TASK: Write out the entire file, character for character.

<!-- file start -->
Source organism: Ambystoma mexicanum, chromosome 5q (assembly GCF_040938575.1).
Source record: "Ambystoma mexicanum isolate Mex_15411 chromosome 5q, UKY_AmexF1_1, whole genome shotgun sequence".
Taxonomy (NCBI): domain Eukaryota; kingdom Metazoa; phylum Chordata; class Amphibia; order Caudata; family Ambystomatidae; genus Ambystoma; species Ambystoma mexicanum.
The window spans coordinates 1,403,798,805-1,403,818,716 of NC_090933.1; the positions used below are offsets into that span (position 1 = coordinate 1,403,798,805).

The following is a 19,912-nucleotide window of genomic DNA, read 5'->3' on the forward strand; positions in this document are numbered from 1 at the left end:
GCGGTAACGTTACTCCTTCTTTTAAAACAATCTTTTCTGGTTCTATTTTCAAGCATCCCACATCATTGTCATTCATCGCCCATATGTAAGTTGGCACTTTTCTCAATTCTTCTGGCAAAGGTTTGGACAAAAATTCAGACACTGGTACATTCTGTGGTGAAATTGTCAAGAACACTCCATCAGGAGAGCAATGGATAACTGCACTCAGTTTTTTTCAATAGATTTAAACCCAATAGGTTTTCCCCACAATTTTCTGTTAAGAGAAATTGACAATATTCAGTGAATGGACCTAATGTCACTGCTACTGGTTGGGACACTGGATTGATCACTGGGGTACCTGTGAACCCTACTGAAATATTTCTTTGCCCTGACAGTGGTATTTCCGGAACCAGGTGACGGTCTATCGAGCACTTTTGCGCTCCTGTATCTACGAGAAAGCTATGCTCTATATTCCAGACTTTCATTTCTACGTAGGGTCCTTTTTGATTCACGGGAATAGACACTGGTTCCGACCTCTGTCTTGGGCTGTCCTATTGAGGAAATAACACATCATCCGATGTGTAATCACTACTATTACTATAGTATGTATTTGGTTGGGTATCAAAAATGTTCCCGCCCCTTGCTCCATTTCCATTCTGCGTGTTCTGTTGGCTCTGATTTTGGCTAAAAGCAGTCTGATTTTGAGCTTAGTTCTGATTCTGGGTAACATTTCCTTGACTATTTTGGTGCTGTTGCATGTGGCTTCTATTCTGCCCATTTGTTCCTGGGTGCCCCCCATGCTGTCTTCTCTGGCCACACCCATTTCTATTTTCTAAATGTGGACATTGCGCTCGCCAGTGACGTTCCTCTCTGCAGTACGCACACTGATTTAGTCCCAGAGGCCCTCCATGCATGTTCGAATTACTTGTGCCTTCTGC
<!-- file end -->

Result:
Source organism: Ambystoma mexicanum, chromosome 5q (assembly GCF_040938575.1).
Source record: "Ambystoma mexicanum isolate Mex_15411 chromosome 5q, UKY_AmexF1_1, whole genome shotgun sequence".
Taxonomy (NCBI): domain Eukaryota; kingdom Metazoa; phylum Chordata; class Amphibia; order Caudata; family Ambystomatidae; genus Ambystoma; species Ambystoma mexicanum.
The window spans coordinates 1,403,798,805-1,403,818,716 of NC_090933.1; the positions used below are offsets into that span (position 1 = coordinate 1,403,798,805).

The following is a 19,912-nucleotide window of genomic DNA, read 5'->3' on the forward strand; positions in this document are numbered from 1 at the left end:
GCGGTAACGTTACTCCTTCTTTTAAAACAATCTTTTCTGGTTCTATTTTCAAGCATCCCACATCATTGTCATTCATCGCCCATATGTAAGTTGGCACTTTTCTCAATTCTTCTGGCAAAGGTTTGGACAAAAATTCAGACACTGGTACATTCTGTGGTGAAATTGTCAAGAACACTCCATCAGGAGAGCAATGGATAACTGCACTCAGTTTTTTTCAATAGATTTAAACCCAATAGGTTTTCCCCACAATTTTCTGTTAAGAGAAATTGACAATATTCAGTGAATGGACCTAATGTCACTGCTACTGGTTGGGACACTGGATTGATCACTGGGGTACCTGTGAACCCTACTGAAATATTTCTTTGCCCTGACAGTGGTATTTCCGGAACCAGGTGACGGTCTATCGAGCACTTTTGCGCTCCTGTATCTACGAGAAAGCTATGCTCTATATTCCAGACTTTCATTTCTACGTAGGGTCCTTTTTGATTCACGGGAATAGACACTGGTTCCGACCTCTGTCTTGGGCTGTCCTATTGAGGAAATAACACATCATCCGATGTGTAATCACTACTATTACTATAGTATGTATTTGGTTGGGTATCAAAAATGTTCCCGCCCCTTGCTCCATTTCCATTCTGCGTGTTCTGTTGGCTCTGATTTTGGCTAAAAGCAGTCTGATTTTGAGCTTAGTTCTGATTCTGGGTAACATTTCCTTGACTATTTTGGTGCTGTTGCATGTGGCTTCTATTCTGCCCATTTGTTCCTGGGTGCCCCCCATGCTGTCTTCTCTGGCCACACCCATTTCTATTTTCTAAATGTGGACATTGCGCTCGCCAGTGACGTTCCTCTCTGCAGTACGCACACTGATTTAGTCCCAGAGGCCCTCCATGCATGTTCGAATTACTTGTGCCTTCTGC